Plant material, DNA extraction and genome size measurement
Leaf material of all samples of A. vernalis was dried directly in the field with silica gel (Supplementary Table S4 online). Collection of plant material complied with relevant institutional, national, and international guidelines and legislation. Some other Adonis L. species, as well as species from the sister genus Trollius L., were included as outgroups and extracted from seeds when leaf material from field collections was not available (true for four samples of A. volgensis; see Supplementary Table S4 online). For the phylogenetic and molecular dating analyses using Sanger sequences, we included as many Adonis and Trollius species as we could collect, as well as existing sequences from GenBank. Of the total of 11 species of Adonis subsect. Vernales, which is characterized by monocyclic shoot growth22, we were able to include five species in addition to A. vernalis: A. apennina L., A. turkestanica (Korsh.) Adolf, A. villosa Ledeb., A. volgensis Steven ex DC., and A. coerulea Maxim. (available from GenBank). Of these, A. turkestanica and A. volgensis were also used for GBS.
We extracted genomic DNA from about 20 mg silica gel-dried leaf or seed material using the DNeasy Plant Mini Kit (Qiagen, Hilden, Germany), the NucleoSpin Plant II kit (Macherey–Nagel, Düren, Germany) or the innuPREP Plant DNA Kit using the CTAB-containing lysis solution SLS (Analytic Jena, Jena, Germany) according to the manufacturers’ instructions. The concentration of the DNA was measured by fluorescent quantification using the DeNovix dsDNA Broad Range Assay (DeNovix, Wilmington, Delaware, USA) in a DS-11 FX spectrophotometer/fluorometer (DeNovix).
To measure the genome size of three samples of Adonis vernalis L. by flow cytometry, we used the CyStain PI Absolute P kit (Sysmex, Görlitz, Germany) according to the manufacturer’s manual with leaf tissue of the sample and an internal standard (Allium cepa L. “Alice”, 2C = 34.89 pg49). At least 5,000 nuclei were measured in a CyFlow Space (532 nm diode laser; Sysmex) to estimate the nuclear DNA content.
Sanger sequencing and molecular dating analysis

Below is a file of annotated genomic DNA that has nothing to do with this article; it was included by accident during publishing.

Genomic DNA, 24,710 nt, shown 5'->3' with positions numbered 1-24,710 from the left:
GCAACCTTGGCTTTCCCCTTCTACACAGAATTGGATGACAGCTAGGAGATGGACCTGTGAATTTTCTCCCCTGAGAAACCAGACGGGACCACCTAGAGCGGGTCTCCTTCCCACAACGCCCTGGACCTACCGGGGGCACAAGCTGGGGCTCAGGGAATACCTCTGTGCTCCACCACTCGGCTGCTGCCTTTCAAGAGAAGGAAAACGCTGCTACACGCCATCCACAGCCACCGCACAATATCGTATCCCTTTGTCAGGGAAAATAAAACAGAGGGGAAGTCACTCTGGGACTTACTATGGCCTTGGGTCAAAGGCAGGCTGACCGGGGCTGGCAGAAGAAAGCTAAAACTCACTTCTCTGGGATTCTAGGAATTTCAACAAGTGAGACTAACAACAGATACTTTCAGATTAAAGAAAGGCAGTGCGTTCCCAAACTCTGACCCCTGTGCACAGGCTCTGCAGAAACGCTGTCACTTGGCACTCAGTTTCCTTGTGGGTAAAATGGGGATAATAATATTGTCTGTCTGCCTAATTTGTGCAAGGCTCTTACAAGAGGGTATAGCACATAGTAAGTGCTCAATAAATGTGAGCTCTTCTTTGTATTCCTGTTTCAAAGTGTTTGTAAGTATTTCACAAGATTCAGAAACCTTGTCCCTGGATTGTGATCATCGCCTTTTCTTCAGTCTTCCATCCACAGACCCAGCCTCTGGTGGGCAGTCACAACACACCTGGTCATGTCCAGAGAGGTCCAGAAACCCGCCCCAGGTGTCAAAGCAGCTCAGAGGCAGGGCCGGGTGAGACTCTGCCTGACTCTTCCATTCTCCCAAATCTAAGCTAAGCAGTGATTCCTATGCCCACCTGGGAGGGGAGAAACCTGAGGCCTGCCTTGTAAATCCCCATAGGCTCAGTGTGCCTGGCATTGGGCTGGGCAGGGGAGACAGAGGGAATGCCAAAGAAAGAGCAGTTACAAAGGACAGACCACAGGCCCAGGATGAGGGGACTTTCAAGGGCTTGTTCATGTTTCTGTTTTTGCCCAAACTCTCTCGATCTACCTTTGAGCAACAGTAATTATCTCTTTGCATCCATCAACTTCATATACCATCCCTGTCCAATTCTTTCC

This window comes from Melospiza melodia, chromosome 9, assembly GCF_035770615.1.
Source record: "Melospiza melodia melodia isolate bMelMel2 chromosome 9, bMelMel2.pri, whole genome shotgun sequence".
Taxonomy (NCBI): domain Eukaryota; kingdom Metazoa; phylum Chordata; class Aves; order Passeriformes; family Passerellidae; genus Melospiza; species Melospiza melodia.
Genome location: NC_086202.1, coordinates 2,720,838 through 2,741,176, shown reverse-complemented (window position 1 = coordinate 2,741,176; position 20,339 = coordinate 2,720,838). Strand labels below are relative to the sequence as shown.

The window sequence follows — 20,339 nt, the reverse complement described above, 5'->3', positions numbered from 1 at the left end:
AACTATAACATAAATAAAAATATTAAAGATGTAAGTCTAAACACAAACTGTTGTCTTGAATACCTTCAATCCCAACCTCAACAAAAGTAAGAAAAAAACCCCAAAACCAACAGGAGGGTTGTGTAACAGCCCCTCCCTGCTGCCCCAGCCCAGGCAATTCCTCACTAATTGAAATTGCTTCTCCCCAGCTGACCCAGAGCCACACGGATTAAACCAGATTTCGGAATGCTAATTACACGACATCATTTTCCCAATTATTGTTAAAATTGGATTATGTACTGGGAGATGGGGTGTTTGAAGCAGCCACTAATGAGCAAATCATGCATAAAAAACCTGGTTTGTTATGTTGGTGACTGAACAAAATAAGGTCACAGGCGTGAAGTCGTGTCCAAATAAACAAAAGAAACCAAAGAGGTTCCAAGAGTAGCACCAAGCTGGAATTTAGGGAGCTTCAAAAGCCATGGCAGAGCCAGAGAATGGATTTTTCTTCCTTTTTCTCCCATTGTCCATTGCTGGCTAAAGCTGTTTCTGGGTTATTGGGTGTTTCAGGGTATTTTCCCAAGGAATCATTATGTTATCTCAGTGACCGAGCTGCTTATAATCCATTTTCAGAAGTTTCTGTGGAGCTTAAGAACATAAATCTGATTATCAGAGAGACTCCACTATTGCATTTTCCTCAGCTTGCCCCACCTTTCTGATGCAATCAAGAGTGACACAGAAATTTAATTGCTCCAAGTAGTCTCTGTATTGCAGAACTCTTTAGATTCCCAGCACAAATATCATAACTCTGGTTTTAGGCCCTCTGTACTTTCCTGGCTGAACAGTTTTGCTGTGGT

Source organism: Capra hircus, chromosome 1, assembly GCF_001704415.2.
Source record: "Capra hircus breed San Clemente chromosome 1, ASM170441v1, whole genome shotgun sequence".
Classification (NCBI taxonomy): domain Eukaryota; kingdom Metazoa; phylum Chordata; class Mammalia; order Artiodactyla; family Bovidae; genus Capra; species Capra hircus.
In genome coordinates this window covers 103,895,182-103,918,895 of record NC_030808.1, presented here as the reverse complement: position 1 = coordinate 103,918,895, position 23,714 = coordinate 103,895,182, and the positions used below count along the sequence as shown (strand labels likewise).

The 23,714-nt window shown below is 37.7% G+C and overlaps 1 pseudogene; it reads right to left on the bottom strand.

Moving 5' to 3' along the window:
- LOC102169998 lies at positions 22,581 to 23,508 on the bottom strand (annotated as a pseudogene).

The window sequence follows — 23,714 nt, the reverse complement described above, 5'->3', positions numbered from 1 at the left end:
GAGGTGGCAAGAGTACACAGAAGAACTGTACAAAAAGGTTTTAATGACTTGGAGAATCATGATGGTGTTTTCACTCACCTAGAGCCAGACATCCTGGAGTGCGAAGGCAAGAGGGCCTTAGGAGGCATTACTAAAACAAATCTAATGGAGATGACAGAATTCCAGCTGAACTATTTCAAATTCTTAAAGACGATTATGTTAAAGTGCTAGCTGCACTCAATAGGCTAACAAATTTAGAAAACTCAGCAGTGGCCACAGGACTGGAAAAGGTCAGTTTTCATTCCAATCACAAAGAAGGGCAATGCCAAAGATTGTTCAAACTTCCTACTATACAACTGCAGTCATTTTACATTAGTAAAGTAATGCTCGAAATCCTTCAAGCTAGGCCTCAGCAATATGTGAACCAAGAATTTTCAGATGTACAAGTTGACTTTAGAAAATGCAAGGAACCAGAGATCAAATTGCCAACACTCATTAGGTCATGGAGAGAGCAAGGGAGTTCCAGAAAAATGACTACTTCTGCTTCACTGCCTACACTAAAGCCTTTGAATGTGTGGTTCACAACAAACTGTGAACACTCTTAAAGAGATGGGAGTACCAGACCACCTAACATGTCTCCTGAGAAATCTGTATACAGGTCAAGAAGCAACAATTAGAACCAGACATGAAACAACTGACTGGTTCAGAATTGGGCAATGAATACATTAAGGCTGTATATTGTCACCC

Three chloroplast markers (atpI-atpH intergenic spacer, matK, rpl16 intron) and the nuclear rDNA internal transcribed spacer (ITS) region were sequenced in all available Adonis and Trollius species. For each PCR reaction, Red HS Taq Master Mix (10 μl; Biozym Scientific, Hessisch Oldendorf, Germany), forward and reverse primer (0.8 μl, 10 μM each), DNA extract (1 μl), and water (7.4 μl) was used. The PCR program for atpI-atpH with primers atpI and atpH50 and for rpl16 with primers rpL16F71 and rpL16R151651 started at 95 °C for 1.5 min, followed by 35 cycles of 95 °C for 15 s, 53 °C for one minute, and 72 °C for one minute, followed by 72 °C for seven minutes and hold at 10 °C. Amplification conditions for matK with primers matK-413f.-4 and matK-1227r-452 were 95 °C for 1.5 min, 35 cycles of 95 °C for 30 s, 44 °C for one minute and 72° for one minute, followed by 72 °C for ten minutes and hold at 10 °C. The program for ITS with primers ITS5 and ITS453 was 94 °C for two minutes, 35 cycles of 94 °C for 30 s, 50 °C for 30 s, and 72 °C for two minutes, followed by 72 °C for five minutes and 10 °C hold. Amplification products were purified by enzymatic treatment with Exonuclease I (1 μl) and FastAP Thermosensitive Alkaline Phosphatase (2 μl; Thermo Fisher Scientific, Waltham, Massachusetts, USA) at 37 °C for 15 min and at 85 °C for 15 min thereafter. Both DNA strands were sequenced. Cycle sequencing reactions consisted of BigDye Terminator v3.1 Ready Reaction Mix (1 μl; Thermo Fisher Scientific), 5 × sequencing buffer (1.5 μl), primer (1 μl, 3.5 μM; forward or reverse) and PCR product (6.5 μl). Cycling conditions after an initial denaturation at 96 °C for 1 min were 35 cycles of 96 °C for 10 s, 50 °C for 5 s and 60 °C for 4 min. Excess dye-labelled nucleotides from the sequence reaction were removed using Sephadex G-50 Fine (GE Healthcare, General Electric, Boston, Massachusetts, USA) columns prepared in MultiScreen-HV (Merck Millipore, Merck, Darmstadt, Germany) filter plates followed by a run on a 3500 Genetic Analyzer (Applied Biosystems, Thermo Fisher Scientific). The forward and reverse sequences were assembled, edited, and aligned in Geneious 6.1.8 (Biomatters, Auckland, New Zealand).